What else is it called?
- Gamma-glutamyltransferase deficiency
- Gamma-glutamyltranspeptidase deficiency
- GGT deficiency
- GTG deficiency
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What causes it?
Glutathionuria is characterised by high levels of glutathionuria in urine which can be diagnosed via urinalysis.
How common is it?
Currently, it has been reported that 7 people have been diagnosed with this condition.
5 individuals who have been diagnosed with this condition have found to have nervous system complications. Individuals have reported symptoms in USA, Germany, Japan, The Netherlands, Poland, and Spain.
What are the signs and symptoms?
- Intellectual disability
- Behavioural disturbances
- Potential seizures
Symptoms for this condition are hard to predict due to the low number of individuals diagnosed with this condition
How is it diagnosed?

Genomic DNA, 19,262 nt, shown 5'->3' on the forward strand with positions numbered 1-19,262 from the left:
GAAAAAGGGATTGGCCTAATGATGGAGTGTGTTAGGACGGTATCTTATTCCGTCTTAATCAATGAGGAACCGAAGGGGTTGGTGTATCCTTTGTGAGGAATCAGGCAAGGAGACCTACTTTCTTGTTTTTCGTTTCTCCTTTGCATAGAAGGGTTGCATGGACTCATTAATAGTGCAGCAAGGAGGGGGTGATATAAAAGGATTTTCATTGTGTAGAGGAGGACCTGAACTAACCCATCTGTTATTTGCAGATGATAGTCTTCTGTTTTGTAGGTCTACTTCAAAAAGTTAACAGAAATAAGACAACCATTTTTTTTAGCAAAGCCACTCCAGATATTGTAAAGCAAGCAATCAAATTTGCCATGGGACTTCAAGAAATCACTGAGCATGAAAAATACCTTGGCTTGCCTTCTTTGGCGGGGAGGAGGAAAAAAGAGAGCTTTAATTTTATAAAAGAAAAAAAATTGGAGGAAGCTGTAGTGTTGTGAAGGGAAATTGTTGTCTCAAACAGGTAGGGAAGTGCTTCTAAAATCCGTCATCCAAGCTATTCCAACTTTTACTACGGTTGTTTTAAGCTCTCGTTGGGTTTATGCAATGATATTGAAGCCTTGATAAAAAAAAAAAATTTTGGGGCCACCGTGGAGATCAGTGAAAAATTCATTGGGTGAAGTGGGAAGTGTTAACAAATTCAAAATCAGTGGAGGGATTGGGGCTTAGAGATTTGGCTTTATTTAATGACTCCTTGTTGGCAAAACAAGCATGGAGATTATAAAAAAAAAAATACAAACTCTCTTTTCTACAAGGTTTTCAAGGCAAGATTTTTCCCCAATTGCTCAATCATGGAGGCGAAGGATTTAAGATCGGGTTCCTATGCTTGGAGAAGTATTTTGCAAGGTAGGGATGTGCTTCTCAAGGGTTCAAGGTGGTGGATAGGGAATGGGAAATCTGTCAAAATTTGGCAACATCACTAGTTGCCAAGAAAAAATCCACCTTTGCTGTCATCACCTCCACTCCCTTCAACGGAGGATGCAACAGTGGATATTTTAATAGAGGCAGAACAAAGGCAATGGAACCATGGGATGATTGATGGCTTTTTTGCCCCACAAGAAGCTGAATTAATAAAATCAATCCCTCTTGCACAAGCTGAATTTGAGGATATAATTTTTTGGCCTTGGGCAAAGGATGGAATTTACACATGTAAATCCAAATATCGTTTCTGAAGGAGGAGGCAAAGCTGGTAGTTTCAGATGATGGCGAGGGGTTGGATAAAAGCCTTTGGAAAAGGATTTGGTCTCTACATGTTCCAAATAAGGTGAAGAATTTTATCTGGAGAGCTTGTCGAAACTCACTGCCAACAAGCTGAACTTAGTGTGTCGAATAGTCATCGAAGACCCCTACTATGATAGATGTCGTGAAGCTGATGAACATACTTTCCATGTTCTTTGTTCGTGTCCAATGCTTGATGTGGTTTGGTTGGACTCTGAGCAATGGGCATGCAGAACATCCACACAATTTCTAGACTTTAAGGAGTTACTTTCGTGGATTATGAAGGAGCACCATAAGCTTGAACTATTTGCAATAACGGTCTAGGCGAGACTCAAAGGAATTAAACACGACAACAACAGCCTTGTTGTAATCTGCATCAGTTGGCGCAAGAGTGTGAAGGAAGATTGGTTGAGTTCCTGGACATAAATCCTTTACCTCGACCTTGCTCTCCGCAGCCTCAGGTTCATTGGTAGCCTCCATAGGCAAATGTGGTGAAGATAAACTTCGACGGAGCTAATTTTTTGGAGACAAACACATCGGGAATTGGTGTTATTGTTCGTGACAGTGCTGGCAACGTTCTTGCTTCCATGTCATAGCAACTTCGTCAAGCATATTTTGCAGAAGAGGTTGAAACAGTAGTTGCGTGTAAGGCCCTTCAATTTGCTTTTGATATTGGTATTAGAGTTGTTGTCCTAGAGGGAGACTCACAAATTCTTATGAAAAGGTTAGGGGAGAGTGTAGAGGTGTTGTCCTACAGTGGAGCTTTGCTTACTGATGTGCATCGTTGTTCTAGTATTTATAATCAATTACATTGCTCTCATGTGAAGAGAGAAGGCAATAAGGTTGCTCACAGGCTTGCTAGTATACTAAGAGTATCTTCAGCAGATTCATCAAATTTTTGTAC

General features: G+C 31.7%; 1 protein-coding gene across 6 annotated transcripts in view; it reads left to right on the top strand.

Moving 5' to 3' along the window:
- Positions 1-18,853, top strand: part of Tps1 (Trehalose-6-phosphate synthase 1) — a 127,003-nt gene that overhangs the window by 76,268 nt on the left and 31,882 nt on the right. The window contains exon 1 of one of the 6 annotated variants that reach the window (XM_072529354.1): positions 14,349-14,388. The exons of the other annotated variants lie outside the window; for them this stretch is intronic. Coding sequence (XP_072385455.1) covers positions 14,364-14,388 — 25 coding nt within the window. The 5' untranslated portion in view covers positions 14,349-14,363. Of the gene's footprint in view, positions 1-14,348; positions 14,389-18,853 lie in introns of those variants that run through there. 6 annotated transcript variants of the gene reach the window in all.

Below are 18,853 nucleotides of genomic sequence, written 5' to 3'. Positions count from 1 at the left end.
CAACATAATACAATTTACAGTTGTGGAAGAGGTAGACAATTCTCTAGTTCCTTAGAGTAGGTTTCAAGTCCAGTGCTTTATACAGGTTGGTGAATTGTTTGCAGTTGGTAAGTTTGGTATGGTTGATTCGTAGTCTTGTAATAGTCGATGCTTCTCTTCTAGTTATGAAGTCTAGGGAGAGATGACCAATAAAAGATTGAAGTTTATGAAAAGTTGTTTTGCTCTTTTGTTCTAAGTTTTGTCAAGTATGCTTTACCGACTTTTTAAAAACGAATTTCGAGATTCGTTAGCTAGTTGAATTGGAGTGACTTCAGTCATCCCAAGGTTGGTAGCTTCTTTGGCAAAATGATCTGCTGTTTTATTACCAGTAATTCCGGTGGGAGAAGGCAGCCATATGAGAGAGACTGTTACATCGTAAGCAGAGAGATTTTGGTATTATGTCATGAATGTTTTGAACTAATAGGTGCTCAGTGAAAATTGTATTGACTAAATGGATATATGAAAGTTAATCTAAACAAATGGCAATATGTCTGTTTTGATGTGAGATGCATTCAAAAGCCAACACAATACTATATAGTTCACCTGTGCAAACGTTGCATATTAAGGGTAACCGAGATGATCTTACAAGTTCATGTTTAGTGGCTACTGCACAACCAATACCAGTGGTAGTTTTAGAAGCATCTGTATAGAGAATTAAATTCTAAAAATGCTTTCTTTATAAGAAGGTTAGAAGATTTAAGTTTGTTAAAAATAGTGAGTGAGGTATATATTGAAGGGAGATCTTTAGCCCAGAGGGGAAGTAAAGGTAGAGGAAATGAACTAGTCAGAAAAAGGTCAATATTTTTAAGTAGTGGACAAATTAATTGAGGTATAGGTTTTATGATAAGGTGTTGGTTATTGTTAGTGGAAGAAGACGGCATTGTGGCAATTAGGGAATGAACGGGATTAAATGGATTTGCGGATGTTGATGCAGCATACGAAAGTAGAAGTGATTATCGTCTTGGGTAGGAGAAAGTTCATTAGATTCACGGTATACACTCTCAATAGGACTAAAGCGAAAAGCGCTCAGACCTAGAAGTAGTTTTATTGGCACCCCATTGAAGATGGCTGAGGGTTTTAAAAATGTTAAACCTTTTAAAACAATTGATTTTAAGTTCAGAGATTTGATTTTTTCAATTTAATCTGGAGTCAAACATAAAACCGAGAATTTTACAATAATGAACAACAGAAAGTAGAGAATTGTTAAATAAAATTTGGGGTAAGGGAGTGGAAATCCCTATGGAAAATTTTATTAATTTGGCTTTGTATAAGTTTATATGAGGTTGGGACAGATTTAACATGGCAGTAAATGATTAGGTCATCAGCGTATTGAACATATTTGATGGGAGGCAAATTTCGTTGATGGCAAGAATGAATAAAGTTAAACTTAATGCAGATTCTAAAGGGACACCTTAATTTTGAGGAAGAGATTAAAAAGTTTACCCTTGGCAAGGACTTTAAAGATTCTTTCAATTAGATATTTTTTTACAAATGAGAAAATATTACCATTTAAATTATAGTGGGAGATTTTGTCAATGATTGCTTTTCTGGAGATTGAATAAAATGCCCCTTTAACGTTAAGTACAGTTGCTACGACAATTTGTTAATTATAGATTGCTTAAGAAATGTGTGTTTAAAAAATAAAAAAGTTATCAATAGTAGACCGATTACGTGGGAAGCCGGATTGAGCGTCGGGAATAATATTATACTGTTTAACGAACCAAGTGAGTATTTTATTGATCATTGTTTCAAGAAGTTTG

Glutathionuria is diagnosed by high levels of glutathionuria present within urine, this can be found via urinalysis. This may also present within blood plasma and therefore be determined via a blood test which would involve placing a fine needle into your child’s vain to drain a blood sample.
Can it be treated?
Due to the rare nature of this condition, research in this area is very limited.
Do my family need to be tested?
Glutathionuria can only be passed on to a child if both parents have a copy of the faulty gene. This is called autosomal recessive inheritance. A person who has a copy of the faulty gene is known as a carrier.
If both parents are carriers, their child has a one in four (25%) chance of inheriting the disorder, and a one in two chance (50%) of being a carrier. This is the same for each child the parents have.
If the child only inherits one copy of the faulty gene, they will be a carrier but will not have the disorder. In some rare cases, carriers have had mild symptoms of the disorder for which they carry the faulty gene.
Once you are diagnosed, you can speak to a genetic counsellor. They can explain how you may have inherited Glutathionuria. They can also tell you about genetic testing for the rest of your family. They can provide advice and support if you go on to have children of your own.